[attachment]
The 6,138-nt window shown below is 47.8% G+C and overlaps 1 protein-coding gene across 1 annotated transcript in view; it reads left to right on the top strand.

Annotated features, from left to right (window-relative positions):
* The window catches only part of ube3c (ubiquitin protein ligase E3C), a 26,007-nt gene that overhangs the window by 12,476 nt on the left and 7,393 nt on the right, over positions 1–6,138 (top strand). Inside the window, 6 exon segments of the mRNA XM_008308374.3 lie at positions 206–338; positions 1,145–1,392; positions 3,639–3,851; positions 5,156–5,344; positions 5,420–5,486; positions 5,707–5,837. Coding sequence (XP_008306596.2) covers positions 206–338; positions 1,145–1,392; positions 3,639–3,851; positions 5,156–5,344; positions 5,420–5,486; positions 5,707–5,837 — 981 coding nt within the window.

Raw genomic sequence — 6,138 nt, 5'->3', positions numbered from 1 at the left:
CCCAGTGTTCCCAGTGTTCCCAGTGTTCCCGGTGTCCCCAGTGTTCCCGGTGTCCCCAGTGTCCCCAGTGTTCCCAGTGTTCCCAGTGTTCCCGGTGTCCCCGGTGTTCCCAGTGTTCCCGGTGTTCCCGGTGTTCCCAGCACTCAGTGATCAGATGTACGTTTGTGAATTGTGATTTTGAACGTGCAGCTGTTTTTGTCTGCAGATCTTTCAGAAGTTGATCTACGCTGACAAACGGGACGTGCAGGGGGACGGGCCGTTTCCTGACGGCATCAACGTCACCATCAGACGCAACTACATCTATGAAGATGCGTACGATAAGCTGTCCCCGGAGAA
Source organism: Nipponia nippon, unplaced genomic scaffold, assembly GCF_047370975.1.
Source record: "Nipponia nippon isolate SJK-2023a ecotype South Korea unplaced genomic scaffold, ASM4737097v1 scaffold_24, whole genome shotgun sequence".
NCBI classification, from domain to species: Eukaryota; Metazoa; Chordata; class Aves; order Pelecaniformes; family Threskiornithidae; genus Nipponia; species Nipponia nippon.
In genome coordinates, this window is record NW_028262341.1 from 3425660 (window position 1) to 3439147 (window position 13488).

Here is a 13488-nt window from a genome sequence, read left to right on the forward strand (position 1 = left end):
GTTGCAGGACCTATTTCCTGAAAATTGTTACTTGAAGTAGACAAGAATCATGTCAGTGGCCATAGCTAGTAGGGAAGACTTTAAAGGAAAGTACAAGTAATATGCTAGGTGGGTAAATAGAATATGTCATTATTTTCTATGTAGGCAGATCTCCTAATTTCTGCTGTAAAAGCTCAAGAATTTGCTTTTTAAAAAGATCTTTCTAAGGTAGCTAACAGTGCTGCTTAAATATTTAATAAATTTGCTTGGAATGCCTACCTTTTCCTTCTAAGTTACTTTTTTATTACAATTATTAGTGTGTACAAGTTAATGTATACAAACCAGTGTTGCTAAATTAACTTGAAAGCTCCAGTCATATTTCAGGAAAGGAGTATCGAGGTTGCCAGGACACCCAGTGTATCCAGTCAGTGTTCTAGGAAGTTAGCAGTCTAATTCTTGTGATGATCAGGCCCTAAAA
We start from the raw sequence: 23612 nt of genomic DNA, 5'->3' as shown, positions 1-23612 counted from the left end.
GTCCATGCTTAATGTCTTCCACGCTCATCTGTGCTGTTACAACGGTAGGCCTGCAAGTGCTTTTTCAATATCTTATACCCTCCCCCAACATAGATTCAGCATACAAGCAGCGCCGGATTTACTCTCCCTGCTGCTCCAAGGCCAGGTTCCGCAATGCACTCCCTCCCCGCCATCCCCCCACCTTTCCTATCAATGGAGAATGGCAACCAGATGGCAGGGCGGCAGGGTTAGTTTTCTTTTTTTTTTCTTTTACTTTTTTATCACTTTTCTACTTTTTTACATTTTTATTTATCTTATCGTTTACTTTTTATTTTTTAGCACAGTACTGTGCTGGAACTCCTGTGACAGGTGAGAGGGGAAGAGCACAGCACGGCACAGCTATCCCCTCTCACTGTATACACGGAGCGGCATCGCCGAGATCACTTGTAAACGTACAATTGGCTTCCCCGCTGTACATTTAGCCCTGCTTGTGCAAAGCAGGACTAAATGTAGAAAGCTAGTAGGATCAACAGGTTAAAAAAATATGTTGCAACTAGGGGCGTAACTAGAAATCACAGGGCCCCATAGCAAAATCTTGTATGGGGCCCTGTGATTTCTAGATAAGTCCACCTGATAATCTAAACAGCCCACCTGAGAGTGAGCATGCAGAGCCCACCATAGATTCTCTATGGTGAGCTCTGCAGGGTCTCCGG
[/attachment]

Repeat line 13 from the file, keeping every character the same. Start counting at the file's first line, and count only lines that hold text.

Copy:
GTCCATGCTTAATGTCTTCCACGCTCATCTGTGCTGTTACAACGGTAGGCCTGCAAGTGCTTTTTCAATATCTTATACCCTCCCCCAACATAGATTCAGCATACAAGCAGCGCCGGATTTACTCTCCCTGCTGCTCCAAGGCCAGGTTCCGCAATGCACTCCCTCCCCGCCATCCCCCCACCTTTCCTATCAATGGAGAATGGCAACCAGATGGCAGGGCGGCAGGGTTAGTTTTCTTTTTTTTTTCTTTTACTTTTTTATCACTTTTCTACTTTTTTACATTTTTATTTATCTTATCGTTTACTTTTTATTTTTTAGCACAGTACTGTGCTGGAACTCCTGTGACAGGTGAGAGGGGAAGAGCACAGCACGGCACAGCTATCCCCTCTCACTGTATACACGGAGCGGCATCGCCGAGATCACTTGTAAACGTACAATTGGCTTCCCCGCTGTACATTTAGCCCTGCTTGTGCAAAGCAGGACTAAATGTAGAAAGCTAGTAGGATCAACAGGTTAAAAAAATATGTTGCAACTAGGGGCGTAACTAGAAATCACAGGGCCCCATAGCAAAATCTTGTATGGGGCCCTGTGATTTCTAGATAAGTCCACCTGATAATCTAAACAGCCCACCTGAGAGTGAGCATGCAGAGCCCACCATAGATTCTCTATGGTGAGCTCTGCAGGGTCTCCGG